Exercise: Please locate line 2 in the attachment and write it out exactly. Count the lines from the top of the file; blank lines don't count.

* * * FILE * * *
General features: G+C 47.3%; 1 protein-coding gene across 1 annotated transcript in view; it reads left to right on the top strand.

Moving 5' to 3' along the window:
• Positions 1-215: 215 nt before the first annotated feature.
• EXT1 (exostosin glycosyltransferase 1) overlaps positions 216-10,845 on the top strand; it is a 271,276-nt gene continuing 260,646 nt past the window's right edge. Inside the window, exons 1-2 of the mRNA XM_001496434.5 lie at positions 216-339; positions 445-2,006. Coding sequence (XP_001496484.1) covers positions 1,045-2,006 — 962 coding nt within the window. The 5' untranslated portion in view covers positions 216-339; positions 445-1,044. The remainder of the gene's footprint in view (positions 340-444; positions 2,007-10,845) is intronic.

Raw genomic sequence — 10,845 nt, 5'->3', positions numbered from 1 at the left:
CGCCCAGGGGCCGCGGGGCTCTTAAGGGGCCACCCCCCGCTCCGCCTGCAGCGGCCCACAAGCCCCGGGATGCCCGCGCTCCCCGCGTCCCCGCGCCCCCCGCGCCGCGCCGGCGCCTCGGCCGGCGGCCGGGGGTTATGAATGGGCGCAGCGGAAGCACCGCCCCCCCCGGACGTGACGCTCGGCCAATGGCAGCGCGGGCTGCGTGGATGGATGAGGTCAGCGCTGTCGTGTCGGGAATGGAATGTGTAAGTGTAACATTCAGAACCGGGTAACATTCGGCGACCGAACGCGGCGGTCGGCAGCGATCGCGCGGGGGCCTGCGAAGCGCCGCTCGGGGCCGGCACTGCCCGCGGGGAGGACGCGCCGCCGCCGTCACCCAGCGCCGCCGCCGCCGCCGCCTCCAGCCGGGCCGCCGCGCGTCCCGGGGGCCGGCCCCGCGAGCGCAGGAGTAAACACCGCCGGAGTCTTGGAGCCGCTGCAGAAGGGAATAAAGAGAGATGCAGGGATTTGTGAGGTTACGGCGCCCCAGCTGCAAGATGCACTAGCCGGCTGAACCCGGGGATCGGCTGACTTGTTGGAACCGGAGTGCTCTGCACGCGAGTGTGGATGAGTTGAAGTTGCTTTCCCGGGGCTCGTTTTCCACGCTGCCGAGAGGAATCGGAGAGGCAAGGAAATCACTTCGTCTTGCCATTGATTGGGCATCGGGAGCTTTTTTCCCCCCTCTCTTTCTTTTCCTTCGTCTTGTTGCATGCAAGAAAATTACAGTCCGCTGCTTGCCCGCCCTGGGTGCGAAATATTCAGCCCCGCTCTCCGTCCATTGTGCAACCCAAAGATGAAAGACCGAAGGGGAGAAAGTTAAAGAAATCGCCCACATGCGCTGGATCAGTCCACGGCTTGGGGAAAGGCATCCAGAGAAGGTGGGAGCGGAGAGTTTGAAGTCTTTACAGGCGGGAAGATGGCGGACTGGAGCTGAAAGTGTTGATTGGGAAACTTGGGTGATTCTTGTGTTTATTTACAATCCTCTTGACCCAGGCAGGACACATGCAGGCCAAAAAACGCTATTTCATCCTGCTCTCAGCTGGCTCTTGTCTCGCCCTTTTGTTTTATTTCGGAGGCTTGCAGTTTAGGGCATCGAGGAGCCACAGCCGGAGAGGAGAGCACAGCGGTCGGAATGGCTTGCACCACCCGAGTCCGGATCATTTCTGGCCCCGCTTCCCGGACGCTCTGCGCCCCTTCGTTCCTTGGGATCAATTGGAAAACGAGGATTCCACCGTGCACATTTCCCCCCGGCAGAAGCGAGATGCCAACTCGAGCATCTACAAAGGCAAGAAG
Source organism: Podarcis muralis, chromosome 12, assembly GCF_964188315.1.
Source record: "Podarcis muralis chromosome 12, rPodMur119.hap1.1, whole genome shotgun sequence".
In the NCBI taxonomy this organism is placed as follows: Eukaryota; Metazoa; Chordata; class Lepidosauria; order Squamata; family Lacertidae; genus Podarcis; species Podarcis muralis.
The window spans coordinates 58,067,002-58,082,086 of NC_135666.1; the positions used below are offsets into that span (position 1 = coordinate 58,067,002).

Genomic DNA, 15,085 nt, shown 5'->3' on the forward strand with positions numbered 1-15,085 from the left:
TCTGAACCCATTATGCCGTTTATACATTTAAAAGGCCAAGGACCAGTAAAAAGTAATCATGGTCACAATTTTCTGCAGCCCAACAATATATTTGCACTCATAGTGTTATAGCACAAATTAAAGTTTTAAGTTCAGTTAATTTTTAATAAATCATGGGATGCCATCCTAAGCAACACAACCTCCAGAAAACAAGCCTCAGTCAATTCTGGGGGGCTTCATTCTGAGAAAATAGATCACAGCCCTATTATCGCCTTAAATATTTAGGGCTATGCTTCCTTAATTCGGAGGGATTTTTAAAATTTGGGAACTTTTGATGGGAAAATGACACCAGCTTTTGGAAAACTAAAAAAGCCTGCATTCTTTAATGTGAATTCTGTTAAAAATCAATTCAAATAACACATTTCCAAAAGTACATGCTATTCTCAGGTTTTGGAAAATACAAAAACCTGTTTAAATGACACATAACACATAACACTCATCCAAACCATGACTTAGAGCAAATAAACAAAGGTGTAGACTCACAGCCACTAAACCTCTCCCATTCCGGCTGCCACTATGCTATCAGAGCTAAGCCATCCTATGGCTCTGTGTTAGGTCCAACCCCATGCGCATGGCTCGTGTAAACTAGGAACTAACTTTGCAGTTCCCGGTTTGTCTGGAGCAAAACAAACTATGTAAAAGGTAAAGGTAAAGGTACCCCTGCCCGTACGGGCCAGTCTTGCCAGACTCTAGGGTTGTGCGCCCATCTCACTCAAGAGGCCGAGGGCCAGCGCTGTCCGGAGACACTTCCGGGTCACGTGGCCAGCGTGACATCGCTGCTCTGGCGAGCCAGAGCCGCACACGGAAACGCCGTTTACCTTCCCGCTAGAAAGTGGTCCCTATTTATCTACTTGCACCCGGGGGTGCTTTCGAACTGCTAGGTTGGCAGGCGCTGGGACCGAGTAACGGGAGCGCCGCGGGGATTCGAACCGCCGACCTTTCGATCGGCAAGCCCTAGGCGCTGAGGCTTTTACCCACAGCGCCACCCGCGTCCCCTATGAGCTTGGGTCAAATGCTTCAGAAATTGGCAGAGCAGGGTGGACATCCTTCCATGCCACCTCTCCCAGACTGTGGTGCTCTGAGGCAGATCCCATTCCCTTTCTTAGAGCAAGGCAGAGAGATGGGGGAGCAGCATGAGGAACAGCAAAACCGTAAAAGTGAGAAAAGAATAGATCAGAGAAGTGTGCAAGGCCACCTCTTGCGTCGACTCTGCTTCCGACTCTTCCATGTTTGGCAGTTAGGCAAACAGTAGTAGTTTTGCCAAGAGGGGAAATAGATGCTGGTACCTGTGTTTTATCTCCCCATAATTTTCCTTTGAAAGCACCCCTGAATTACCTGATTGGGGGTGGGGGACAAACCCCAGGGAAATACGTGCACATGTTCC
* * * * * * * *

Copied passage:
Moving 5' to 3' along the window: